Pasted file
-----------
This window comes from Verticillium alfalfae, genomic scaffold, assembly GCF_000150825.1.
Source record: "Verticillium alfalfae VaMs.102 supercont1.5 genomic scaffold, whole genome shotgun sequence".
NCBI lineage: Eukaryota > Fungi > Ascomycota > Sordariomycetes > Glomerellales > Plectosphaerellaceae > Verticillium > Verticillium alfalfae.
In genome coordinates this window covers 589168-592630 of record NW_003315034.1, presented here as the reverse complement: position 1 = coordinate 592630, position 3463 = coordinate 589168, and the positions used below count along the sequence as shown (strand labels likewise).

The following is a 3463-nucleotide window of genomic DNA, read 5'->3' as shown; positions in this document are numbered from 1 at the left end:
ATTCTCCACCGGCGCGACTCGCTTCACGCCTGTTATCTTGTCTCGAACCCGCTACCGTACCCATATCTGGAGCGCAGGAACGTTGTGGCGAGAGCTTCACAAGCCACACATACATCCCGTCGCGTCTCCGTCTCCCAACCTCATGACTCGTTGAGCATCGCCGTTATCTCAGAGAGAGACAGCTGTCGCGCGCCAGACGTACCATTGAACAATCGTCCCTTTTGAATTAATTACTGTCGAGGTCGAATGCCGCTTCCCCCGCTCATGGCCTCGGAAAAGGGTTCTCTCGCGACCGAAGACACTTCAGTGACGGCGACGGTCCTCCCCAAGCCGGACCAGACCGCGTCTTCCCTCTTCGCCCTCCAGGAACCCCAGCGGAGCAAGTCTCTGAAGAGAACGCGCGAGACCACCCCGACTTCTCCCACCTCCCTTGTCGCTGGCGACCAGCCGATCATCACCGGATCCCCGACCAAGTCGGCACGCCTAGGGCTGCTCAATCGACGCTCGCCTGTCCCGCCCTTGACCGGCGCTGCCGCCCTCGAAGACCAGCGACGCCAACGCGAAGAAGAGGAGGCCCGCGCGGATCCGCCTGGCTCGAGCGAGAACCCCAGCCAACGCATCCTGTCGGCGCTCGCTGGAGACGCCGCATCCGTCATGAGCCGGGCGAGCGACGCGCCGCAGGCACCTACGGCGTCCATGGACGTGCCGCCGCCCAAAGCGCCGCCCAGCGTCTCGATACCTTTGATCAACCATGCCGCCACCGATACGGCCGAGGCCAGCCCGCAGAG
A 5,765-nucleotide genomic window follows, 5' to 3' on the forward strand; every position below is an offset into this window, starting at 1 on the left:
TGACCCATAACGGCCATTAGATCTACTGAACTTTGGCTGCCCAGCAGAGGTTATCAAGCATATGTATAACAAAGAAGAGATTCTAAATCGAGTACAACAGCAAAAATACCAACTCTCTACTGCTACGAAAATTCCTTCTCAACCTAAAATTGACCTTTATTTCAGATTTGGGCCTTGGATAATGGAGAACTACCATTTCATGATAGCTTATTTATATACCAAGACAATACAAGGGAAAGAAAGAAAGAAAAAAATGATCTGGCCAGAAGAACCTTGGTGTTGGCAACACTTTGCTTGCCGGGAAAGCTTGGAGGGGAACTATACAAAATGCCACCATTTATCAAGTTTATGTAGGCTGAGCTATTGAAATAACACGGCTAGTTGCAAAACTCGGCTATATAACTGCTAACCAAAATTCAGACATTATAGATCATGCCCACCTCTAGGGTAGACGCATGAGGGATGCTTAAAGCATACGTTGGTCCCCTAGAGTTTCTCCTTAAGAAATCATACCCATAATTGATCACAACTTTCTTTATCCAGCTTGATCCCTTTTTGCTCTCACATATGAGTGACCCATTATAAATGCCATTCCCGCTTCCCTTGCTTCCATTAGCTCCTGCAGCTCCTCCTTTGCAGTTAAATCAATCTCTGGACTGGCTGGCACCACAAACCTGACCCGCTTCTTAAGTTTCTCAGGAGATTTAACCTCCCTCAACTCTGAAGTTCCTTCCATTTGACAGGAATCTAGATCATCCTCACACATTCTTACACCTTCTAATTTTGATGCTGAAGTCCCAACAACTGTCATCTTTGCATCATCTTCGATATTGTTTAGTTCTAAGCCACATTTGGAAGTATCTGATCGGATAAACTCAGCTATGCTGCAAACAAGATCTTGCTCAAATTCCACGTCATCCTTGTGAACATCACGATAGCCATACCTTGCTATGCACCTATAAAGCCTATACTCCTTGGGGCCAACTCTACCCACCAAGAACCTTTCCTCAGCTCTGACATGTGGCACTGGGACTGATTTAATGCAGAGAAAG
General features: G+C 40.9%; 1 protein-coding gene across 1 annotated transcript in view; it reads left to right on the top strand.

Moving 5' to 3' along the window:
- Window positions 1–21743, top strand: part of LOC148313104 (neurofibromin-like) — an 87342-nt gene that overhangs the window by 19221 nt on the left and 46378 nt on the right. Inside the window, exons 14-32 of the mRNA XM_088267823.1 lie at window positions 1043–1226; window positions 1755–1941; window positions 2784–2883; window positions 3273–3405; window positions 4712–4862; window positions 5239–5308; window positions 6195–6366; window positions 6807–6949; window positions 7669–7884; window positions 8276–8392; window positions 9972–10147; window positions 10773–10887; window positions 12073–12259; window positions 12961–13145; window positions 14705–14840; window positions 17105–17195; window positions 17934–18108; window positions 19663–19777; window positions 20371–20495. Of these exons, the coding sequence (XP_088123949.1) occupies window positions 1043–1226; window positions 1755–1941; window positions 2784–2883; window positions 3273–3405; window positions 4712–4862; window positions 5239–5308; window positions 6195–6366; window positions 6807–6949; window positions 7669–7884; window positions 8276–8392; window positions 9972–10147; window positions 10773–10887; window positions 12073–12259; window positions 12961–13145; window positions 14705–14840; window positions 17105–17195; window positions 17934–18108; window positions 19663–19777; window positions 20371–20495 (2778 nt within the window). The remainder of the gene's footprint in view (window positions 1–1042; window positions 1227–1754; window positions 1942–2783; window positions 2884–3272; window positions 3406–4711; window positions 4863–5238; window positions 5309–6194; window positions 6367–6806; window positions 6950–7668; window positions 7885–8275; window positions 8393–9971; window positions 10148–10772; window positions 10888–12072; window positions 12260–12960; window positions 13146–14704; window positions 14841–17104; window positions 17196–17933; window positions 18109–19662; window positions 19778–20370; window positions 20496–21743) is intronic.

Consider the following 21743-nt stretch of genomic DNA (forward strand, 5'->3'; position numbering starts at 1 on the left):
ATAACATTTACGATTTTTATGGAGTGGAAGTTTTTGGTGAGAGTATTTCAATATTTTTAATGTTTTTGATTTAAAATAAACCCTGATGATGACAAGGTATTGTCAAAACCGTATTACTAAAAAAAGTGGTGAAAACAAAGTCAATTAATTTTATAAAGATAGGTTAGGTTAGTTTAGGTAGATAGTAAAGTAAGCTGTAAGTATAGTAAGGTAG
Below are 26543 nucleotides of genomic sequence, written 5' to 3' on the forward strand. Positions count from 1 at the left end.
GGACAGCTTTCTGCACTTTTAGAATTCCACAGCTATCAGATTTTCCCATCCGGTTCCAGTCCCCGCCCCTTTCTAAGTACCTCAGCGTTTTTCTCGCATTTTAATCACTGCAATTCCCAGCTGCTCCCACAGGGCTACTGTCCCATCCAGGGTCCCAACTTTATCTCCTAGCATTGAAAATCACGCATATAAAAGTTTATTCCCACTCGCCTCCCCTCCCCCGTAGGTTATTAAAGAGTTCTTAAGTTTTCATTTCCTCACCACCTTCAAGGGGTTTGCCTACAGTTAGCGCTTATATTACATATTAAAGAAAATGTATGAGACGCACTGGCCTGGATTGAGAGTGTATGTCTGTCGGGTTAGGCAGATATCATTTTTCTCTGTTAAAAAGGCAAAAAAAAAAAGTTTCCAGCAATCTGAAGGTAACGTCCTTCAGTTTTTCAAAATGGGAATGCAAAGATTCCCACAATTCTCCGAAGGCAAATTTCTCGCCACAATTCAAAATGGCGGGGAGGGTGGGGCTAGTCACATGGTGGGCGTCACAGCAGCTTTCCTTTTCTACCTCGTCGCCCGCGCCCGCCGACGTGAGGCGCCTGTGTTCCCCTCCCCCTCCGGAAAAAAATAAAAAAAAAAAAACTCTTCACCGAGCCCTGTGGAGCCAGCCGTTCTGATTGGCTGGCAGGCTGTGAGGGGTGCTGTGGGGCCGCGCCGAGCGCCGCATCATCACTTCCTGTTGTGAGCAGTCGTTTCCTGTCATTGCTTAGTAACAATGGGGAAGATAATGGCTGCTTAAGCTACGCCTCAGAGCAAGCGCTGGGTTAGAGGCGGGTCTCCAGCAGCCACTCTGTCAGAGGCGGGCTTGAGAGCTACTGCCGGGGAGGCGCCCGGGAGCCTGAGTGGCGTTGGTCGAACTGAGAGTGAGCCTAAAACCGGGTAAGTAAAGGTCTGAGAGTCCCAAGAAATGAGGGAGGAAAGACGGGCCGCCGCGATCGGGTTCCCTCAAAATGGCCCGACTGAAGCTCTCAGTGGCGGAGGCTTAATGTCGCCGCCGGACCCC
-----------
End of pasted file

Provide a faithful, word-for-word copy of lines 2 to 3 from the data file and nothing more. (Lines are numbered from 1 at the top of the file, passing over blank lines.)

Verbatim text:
Source record: "Verticillium alfalfae VaMs.102 supercont1.5 genomic scaffold, whole genome shotgun sequence".
NCBI lineage: Eukaryota > Fungi > Ascomycota > Sordariomycetes > Glomerellales > Plectosphaerellaceae > Verticillium > Verticillium alfalfae.